However, once it starts to reach a certain point, then the limited close contacts outside your normal bubble (e.g., the rancher goes to town to get some supplies) starts to increase the rate and we end up with them still increasing slightly from June to July, then increasing at a higher rate from July to August (when they went from 6 to 12 - doubling the number).  This is a core of exponential growth.  It is altered somewhat by being exponential growth separated by "islands".

 

Of course, this type of behavior was pretty much predicted by all medical experts I heard during the April/May/June time frame - that it wasn't in rural areas yet, but unless they were vigilant it would be and it would possibly be worse, since they don't have the resources to handle it as well as the large cities.

 

To me what it shows is that pure social distancing without any other protection works well - sort of a duh thing that has been used since some of the small pox and typhoid outbreaks in the old West.  However, if you don't also augment, with things like masks and have any interactions, eventually it will spread to even sparsely populated rural areas.

 

When the data cuts off, the rural counties were still increasing, while the populated counties had started to decrease (at least until Labor Day hit and people repeated the same errors from Memorial Day and 4th of July).  I think it is interesting that the 24 counties reduced their rate despite the 4th of July holiday while the 81 counties doubled over the same period.  We can't be sure it is entirely seeded by close 4th of July social gatherings, but it would be interesting to overlay holidays with surges over the next month - when the initial exposure occurs and the next month when 2nd or 3rd generation exposures (from that holiday) are happening.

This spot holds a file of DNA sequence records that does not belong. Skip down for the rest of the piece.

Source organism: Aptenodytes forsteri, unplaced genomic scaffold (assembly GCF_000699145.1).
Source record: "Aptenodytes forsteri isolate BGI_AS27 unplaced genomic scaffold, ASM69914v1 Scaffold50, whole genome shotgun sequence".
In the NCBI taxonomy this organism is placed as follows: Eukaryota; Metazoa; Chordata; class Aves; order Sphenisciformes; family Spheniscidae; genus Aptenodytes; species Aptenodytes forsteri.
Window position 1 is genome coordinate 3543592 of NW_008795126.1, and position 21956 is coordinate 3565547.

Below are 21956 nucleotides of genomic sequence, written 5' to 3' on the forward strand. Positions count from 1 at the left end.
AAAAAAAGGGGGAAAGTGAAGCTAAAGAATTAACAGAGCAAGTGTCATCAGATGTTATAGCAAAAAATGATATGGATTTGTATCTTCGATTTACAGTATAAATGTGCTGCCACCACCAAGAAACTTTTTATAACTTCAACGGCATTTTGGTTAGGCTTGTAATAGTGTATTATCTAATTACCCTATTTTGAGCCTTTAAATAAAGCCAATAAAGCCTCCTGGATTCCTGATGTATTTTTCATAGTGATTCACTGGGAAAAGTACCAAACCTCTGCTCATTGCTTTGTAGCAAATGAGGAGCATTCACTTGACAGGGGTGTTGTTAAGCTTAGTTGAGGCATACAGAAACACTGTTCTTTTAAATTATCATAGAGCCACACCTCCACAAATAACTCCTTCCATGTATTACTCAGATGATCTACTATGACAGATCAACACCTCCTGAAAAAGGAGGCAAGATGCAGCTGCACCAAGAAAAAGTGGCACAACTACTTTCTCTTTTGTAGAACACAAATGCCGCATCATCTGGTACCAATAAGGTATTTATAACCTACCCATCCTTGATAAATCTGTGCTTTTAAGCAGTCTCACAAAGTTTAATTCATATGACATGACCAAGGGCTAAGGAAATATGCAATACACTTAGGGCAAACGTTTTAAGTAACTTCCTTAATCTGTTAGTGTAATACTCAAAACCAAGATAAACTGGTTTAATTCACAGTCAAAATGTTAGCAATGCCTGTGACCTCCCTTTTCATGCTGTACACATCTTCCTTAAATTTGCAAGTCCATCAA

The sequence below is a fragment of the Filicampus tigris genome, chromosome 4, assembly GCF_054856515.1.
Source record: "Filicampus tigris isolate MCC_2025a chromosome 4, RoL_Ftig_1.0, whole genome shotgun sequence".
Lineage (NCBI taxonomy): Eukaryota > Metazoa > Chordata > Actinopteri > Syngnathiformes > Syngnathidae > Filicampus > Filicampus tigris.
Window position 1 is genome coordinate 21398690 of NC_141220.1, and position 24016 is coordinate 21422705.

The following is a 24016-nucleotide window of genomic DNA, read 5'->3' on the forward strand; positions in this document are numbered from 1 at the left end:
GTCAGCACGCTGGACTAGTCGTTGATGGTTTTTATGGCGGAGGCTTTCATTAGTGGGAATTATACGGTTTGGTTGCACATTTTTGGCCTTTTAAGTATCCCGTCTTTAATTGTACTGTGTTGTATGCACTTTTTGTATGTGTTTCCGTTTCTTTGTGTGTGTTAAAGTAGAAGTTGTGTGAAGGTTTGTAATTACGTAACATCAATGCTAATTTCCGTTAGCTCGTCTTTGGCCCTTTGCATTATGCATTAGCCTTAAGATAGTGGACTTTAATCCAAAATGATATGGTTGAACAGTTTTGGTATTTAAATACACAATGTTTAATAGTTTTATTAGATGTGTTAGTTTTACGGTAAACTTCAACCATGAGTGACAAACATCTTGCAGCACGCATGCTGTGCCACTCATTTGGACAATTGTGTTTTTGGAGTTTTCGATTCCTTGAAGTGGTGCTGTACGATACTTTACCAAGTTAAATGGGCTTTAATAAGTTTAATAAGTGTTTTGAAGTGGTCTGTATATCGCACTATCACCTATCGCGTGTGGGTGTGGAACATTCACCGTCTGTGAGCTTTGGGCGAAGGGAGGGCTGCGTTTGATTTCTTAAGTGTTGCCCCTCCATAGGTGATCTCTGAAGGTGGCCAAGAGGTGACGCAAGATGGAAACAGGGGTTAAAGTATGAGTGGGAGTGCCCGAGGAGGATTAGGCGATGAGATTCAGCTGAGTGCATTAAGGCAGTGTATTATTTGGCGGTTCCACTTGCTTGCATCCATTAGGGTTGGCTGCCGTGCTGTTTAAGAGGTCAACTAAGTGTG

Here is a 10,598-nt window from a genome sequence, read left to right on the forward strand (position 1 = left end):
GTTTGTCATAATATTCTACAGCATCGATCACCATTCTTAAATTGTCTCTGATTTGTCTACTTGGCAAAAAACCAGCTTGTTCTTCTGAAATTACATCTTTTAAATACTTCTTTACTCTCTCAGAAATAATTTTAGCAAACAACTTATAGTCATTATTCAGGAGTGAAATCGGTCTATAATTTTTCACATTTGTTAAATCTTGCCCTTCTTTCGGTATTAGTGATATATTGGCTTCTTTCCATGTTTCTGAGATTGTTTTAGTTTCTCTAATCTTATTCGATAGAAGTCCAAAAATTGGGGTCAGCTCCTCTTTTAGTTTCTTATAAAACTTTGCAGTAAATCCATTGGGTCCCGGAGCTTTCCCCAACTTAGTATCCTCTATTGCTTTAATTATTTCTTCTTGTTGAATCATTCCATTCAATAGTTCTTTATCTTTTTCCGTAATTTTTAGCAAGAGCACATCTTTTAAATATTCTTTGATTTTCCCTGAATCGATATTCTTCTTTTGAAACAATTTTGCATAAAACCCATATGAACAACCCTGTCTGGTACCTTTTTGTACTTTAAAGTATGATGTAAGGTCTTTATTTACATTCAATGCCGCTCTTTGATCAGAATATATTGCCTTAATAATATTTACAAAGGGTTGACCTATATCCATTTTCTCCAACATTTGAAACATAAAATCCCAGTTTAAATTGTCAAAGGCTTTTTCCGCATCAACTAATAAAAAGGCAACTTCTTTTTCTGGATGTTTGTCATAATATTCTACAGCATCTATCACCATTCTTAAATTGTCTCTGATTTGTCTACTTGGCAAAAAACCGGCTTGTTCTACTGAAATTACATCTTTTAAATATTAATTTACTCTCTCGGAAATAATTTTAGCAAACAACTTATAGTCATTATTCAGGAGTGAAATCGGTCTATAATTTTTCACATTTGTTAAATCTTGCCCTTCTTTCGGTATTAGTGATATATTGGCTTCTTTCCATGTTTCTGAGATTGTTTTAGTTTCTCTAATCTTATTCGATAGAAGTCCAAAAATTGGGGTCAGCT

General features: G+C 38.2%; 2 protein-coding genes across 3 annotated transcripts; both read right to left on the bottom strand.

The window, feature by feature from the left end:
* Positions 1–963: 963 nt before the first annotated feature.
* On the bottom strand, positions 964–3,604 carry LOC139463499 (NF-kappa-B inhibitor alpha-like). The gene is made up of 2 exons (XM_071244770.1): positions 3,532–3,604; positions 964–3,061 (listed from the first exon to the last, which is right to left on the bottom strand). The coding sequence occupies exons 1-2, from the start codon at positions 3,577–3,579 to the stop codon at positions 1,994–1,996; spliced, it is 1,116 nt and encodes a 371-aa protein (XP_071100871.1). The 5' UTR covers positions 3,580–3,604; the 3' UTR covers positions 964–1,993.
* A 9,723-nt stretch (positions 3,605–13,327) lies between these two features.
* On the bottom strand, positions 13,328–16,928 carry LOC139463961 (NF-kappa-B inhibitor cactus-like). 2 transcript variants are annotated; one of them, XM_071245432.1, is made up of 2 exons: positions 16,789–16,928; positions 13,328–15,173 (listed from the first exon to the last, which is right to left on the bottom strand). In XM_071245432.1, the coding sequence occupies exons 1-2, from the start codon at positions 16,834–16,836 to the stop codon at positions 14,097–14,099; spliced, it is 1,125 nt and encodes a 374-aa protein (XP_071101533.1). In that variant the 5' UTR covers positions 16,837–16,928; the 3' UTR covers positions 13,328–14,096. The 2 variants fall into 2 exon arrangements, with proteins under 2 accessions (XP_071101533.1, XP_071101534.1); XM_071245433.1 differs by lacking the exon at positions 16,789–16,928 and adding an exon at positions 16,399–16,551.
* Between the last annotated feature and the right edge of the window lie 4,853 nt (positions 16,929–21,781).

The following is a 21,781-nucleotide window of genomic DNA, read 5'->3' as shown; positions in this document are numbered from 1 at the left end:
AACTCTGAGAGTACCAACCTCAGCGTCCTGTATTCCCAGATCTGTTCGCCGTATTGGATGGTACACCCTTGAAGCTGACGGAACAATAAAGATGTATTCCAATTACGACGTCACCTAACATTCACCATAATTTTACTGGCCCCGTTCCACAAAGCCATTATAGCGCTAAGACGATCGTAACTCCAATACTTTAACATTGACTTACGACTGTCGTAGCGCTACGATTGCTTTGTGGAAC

I was interested in seeing how the cases had evolved across the Nebraska and some of its neighbors - South Dakota, North Dakota, Wyoming, Iowa.  I live in San Diego, so thought it would be interesting to do a direct comparison to San Diego - since population scale factor is not as steep (as comparing to all of California).  San Diego County is large (4200 sq mi), but minuscule compared with the states mentioned above.  It also has a larger population than any of those states.

 

Since mid-March, San Diego has had a mask mandate.  It has also had a couple of lockdowns and closed indoor dining for most of the spring/summer, with a brief opening in the last couple months, but now back to being closed.  Also, a curfew was just put into place from 10 pm to 5 am.  I'm sure all the anti-maskers are lining up to make their "communist state" arguments, but lets look at the data.

 

I used the worldometer site and looked at 7 day averages on 4 dates separated out over the past several months - May 20, July 20, September 20, and November 20.  I took the San Diego data from the county COVID website, which is linked from the worldometer website.

 

I then calculated each 7 day average vs 1 M people (standard normalization done with most sites) to see what has gone on in each state (and in San Diego County).